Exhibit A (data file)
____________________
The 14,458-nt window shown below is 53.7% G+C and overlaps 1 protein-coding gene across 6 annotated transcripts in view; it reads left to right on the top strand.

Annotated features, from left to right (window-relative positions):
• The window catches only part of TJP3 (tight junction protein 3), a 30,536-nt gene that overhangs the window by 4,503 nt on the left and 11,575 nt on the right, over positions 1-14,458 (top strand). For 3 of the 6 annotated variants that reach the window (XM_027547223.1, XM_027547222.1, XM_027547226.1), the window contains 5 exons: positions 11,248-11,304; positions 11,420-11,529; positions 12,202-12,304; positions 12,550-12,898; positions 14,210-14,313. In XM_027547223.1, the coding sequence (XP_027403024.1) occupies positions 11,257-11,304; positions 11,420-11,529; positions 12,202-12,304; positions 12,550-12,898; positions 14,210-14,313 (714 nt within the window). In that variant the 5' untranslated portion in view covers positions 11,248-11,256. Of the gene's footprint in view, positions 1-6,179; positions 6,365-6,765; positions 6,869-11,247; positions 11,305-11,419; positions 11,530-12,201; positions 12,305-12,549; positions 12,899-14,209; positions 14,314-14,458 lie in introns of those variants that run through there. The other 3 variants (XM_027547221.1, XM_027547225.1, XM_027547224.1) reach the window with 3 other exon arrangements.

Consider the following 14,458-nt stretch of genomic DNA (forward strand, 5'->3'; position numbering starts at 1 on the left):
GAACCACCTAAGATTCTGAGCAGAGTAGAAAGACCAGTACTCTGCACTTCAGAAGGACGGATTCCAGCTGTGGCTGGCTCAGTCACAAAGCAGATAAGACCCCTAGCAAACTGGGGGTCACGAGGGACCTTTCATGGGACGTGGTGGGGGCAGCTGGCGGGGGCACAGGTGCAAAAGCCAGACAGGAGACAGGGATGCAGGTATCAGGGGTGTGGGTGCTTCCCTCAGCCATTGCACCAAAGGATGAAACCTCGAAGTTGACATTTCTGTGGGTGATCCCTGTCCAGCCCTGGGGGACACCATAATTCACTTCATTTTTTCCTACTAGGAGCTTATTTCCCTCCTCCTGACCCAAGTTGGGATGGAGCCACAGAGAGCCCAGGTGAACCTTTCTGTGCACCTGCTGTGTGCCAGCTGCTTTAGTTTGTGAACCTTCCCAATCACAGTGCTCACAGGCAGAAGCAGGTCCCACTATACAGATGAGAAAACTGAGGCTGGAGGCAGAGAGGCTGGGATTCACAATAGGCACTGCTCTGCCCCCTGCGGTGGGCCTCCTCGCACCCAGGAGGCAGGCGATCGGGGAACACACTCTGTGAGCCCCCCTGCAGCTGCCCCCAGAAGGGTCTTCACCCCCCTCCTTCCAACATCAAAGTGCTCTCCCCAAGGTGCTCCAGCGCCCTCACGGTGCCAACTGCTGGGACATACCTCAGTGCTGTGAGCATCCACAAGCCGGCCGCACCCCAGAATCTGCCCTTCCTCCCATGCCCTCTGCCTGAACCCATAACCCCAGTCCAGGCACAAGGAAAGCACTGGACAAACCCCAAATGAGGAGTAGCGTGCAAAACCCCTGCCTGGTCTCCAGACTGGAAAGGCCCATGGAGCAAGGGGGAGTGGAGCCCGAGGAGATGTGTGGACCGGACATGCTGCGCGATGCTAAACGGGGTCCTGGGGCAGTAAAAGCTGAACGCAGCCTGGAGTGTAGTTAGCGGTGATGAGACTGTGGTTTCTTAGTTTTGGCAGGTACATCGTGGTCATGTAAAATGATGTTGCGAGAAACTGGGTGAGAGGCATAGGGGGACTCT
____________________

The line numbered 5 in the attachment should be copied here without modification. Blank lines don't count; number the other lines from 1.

GAACCACCTAAGATTCTGAGCAGAGTAGAAAGACCAGTACTCTGCACTTCAGAAGGACGGATTCCAGCTGTGGCTGGCTCAGTCACAAAGCAGATAAGACCCCTAGCAAACTGGGGGTCACGAGGGACCTTTCATGGGACGTGGTGGGGGCAGCTGGCGGGGGCACAGGTGCAAAAGCCAGACAGGAGACAGGGATGCAGGTATCAGGGGTGTGGGTGCTTCCCTCAGCCATTGCACCAAAGGATGAAACCTCGAAGTTGACATTTCTGTGGGTGATCCCTGTCCAGCCCTGGGGGACACCATAATTCACTTCATTTTTTCCTACTAGGAGCTTATTTCCCTCCTCCTGACCCAAGTTGGGATGGAGCCACAGAGAGCCCAGGTGAACCTTTCTGTGCACCTGCTGTGTGCCAGCTGCTTTAGTTTGTGAACCTTCCCAATCACAGTGCTCACAGGCAGAAGCAGGTCCCACTATACAGATGAGAAAACTGAGGCTGGAGGCAGAGAGGCTGGGATTCACAATAGGCACTGCTCTGCCCCCTGCGGTGGGCCTCCTCGCACCCAGGAGGCAGGCGATCGGGGAACACACTCTGTGAGCCCCCCTGCAGCTGCCCCCAGAAGGGTCTTCACCCCCCTCCTTCCAACATCAAAGTGCTCTCCCCAAGGTGCTCCAGCGCCCTCACGGTGCCAACTGCTGGGACATACCTCAGTGCTGTGAGCATCCACAAGCCGGCCGCACCCCAGAATCTGCCCTTCCTCCCATGCCCTCTGCCTGAACCCATAACCCCAGTCCAGGCACAAGGAAAGCACTGGACAAACCCCAAATGAGGAGTAGCGTGCAAAACCCCTGCCTGGTCTCCAGACTGGAAAGGCCCATGGAGCAAGGGGGAGTGGAGCCCGAGGAGATGTGTGGACCGGACATGCTGCGCGATGCTAAACGGGGTCCTGGGGCAGTAAAAGCTGAACGCAGCCTGGAGTGTAGTTAGCGGTGATGAGACTGTGGTTTCTTAGTTTTGGCAGGTACATCGTGGTCATGTAAAATGATGTTGCGAGAAACTGGGTGAGAGGCATAGGGGGACTCT